When they’re little we are their protectors constantly watching, supervising and keeping them safe. Once they go to daycare or pre-school, we hand over some of that sense of responsibility. With the next step transitioning to school it becomes more amplified, because with the school yard comes new challenges. As our child is growing, they will face their own new challenges every step of the way. And with that we may too, because we’re not there to solve it, sort it out or manage it for them. Nor should we be. This is the time for them to learn and develop the skills to problem solve, to discover more about themselves and grow.

When they’re little we are very much a part of the discovery phase helping them along the way. Sometimes a lot, a little – once school commences – our role in this is magnified, the fact actually that we can no longer protect them from all the dangers, challenges or hurdles they will face. This is a new development phase for them to build on their own strengths. Maybe we’ve over-protected somewhat or not, maybe we’ve not enabled these strengths from early on, then it’s time now to step back, to empower them to problem solve and come up with their own ideas, solutions and ways to handle what will come. We absolutely support and nurture the process yet we’re not there watching anymore. Unlike the playground in the park, our children make their own way around the school yard and classroom.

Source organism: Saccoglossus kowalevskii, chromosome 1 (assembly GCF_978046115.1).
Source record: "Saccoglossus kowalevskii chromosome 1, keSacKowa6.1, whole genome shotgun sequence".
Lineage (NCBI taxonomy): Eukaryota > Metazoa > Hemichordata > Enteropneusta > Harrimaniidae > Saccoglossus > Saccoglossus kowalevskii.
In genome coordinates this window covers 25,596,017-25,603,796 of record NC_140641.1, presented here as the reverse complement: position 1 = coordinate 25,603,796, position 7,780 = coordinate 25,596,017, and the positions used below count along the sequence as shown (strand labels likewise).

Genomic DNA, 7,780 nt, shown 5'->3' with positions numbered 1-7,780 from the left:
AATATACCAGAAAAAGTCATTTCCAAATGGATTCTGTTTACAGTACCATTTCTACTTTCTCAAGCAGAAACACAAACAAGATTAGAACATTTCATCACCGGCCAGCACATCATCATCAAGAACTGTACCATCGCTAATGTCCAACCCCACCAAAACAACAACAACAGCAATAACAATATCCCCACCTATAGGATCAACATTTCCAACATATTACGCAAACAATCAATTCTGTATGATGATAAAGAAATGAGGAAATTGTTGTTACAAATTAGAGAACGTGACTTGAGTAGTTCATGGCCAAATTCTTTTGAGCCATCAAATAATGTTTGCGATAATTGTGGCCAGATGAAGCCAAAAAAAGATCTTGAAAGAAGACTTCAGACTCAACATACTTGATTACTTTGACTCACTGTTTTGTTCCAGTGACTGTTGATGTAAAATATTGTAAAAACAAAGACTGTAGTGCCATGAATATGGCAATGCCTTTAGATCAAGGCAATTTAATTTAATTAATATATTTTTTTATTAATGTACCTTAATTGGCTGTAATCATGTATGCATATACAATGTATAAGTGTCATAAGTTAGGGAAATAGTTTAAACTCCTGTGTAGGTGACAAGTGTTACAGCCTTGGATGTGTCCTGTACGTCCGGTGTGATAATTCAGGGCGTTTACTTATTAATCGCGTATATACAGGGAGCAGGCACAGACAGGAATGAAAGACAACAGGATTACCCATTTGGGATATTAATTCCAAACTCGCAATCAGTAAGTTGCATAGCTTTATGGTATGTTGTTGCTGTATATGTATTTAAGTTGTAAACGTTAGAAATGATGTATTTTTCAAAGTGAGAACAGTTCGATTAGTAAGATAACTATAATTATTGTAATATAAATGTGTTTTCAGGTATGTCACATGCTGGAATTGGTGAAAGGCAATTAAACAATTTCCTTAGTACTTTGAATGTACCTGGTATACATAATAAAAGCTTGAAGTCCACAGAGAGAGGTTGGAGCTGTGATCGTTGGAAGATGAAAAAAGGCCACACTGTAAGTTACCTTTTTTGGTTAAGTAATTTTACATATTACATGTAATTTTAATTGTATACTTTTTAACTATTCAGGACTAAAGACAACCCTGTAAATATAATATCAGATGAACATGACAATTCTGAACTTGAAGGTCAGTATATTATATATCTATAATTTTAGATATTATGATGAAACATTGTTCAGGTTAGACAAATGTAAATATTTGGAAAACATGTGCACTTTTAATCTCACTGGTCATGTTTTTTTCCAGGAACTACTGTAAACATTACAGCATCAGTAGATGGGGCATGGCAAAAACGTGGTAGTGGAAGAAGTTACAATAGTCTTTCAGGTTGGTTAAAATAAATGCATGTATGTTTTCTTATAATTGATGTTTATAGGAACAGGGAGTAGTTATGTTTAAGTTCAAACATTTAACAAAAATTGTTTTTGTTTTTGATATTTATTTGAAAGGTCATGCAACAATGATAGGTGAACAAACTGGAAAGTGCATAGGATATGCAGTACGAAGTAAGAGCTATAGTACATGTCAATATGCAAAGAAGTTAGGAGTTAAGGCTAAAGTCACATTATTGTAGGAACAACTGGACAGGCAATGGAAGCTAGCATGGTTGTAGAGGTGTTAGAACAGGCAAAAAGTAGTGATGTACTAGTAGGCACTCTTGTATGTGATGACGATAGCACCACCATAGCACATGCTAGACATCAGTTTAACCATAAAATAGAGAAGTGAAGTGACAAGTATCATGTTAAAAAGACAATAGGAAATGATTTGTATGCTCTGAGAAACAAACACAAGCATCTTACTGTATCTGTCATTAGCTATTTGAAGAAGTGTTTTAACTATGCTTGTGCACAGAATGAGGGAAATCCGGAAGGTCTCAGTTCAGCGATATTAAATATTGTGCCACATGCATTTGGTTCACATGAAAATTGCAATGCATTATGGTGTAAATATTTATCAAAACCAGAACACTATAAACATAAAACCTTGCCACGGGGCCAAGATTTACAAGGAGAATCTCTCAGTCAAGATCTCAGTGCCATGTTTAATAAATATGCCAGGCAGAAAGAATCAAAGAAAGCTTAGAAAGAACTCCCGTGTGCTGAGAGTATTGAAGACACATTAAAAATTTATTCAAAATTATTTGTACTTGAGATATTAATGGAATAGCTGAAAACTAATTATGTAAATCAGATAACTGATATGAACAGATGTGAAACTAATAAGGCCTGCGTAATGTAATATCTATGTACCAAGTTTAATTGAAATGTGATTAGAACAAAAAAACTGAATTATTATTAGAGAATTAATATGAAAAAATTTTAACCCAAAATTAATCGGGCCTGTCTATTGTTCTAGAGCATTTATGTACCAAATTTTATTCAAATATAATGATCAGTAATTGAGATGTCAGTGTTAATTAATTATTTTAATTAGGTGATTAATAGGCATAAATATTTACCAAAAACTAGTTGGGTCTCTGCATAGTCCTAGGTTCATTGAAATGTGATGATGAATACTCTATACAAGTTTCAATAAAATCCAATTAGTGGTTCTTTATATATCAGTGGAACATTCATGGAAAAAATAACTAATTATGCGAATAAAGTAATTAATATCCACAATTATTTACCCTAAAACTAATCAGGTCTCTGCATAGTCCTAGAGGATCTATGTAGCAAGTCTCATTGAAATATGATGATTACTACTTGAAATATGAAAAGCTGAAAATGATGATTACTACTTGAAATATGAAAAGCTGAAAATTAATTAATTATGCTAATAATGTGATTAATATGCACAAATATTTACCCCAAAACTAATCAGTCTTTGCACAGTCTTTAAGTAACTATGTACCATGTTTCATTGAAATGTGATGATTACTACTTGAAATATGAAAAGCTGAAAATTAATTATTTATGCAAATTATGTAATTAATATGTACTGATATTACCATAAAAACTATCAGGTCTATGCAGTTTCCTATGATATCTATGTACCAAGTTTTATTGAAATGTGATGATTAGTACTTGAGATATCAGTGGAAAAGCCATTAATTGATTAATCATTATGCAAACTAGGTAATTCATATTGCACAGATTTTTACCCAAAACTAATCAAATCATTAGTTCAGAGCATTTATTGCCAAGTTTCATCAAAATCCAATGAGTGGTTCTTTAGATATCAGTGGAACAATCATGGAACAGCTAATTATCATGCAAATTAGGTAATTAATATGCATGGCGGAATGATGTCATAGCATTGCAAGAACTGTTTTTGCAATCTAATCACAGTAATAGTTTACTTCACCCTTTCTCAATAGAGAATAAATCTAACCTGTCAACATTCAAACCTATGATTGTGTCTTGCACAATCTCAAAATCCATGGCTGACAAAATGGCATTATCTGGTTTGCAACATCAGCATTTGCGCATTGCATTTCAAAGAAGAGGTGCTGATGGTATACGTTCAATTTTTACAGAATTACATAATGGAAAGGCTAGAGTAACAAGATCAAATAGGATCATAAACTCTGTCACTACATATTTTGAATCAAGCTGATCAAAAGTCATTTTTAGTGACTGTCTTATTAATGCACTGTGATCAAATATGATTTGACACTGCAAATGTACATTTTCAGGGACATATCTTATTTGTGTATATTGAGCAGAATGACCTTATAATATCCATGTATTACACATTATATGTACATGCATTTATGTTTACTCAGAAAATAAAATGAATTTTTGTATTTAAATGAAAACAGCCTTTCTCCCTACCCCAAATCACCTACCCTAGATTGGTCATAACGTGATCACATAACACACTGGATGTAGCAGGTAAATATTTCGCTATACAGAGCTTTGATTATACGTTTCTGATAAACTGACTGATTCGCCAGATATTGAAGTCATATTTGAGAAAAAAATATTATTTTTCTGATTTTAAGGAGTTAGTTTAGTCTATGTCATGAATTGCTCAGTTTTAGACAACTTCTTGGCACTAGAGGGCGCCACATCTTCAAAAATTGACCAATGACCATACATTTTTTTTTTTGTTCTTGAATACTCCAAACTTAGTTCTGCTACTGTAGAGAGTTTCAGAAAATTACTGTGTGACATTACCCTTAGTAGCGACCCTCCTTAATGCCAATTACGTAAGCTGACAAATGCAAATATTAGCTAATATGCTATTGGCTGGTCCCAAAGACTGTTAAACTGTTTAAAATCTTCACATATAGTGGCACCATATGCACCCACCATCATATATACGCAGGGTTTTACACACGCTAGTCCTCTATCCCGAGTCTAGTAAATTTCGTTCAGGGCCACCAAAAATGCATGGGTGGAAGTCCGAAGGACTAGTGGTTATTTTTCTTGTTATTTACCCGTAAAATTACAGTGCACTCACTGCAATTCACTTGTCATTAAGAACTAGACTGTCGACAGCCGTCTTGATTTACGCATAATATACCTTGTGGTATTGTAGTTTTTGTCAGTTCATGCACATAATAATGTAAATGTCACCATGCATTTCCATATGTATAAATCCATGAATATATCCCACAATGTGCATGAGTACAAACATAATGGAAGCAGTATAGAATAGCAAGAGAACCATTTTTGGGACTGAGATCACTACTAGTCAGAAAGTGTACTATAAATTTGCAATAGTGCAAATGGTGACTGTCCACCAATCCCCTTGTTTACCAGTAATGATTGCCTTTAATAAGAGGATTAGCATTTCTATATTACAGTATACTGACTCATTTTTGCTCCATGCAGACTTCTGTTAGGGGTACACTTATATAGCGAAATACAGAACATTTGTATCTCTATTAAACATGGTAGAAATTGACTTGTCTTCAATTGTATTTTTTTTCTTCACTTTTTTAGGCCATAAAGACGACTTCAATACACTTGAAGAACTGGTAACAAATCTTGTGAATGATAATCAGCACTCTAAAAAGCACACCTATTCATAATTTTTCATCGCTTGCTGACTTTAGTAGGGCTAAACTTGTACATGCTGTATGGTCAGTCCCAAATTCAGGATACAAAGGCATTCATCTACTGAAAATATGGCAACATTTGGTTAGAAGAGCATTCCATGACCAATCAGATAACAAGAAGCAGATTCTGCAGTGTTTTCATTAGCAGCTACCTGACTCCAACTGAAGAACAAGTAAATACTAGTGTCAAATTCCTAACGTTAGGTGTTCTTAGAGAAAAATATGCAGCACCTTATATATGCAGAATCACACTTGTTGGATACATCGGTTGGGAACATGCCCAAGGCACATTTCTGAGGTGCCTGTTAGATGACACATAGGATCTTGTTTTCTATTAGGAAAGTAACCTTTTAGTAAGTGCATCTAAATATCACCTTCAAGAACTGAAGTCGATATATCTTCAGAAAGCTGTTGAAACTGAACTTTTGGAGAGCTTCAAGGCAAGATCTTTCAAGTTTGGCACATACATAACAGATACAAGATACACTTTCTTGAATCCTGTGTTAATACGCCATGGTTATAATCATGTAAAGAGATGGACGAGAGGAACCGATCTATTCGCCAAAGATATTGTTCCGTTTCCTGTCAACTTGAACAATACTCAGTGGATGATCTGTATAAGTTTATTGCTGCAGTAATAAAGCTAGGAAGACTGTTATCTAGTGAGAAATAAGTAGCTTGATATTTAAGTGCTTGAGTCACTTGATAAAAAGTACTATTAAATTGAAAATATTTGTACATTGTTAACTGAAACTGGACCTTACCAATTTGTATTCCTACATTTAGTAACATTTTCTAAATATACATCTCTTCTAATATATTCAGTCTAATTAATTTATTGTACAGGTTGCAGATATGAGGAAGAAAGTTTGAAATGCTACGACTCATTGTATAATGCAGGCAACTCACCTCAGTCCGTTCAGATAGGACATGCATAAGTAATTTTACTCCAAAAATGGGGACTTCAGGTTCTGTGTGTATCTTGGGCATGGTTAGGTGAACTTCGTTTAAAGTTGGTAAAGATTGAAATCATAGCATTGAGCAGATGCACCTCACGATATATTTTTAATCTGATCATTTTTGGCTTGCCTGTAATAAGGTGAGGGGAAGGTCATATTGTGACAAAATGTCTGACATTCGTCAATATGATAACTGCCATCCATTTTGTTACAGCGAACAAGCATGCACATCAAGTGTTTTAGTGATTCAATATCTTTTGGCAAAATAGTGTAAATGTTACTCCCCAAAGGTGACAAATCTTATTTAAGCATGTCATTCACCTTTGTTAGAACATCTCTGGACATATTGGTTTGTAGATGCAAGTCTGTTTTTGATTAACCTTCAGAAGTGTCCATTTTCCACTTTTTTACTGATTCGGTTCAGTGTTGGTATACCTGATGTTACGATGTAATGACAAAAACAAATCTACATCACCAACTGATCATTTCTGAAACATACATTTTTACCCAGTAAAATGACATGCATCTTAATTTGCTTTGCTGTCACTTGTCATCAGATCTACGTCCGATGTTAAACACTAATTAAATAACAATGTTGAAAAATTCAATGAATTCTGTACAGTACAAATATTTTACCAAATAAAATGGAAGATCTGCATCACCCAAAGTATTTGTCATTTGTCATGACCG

Encourage verse discourage. Come from a place of what you want rather than what you don’t want. Enable your child to language what they want rather than what they don’t want. Focus on why it’s important for them, for you and what it will mean for both of you and for them in their new environment. The best protection we can offer our children now as they transition to school is the power of language. The ability to express themselves is very valuable. We can teach them to learn to articulate and say what they want to say. This is not just of the obvious, but the less obvious and the unsaid. We can be involved in encouraging them to talk about what they see and hear. Listening is now key, listen for what they’re saying or not yet saying, and encourage them to put language to what they’re wanting, what they’re feeling, what they’re experiencing and how they’re behaving. Listen importantly to what they are thinking? What is the thinking behind their behaviours? This will be key to your success now in transitioning to school, listen to their thinking. Hear what is not being said yet. This is the key to discovering and supporting their journey as they move forward into their new environment.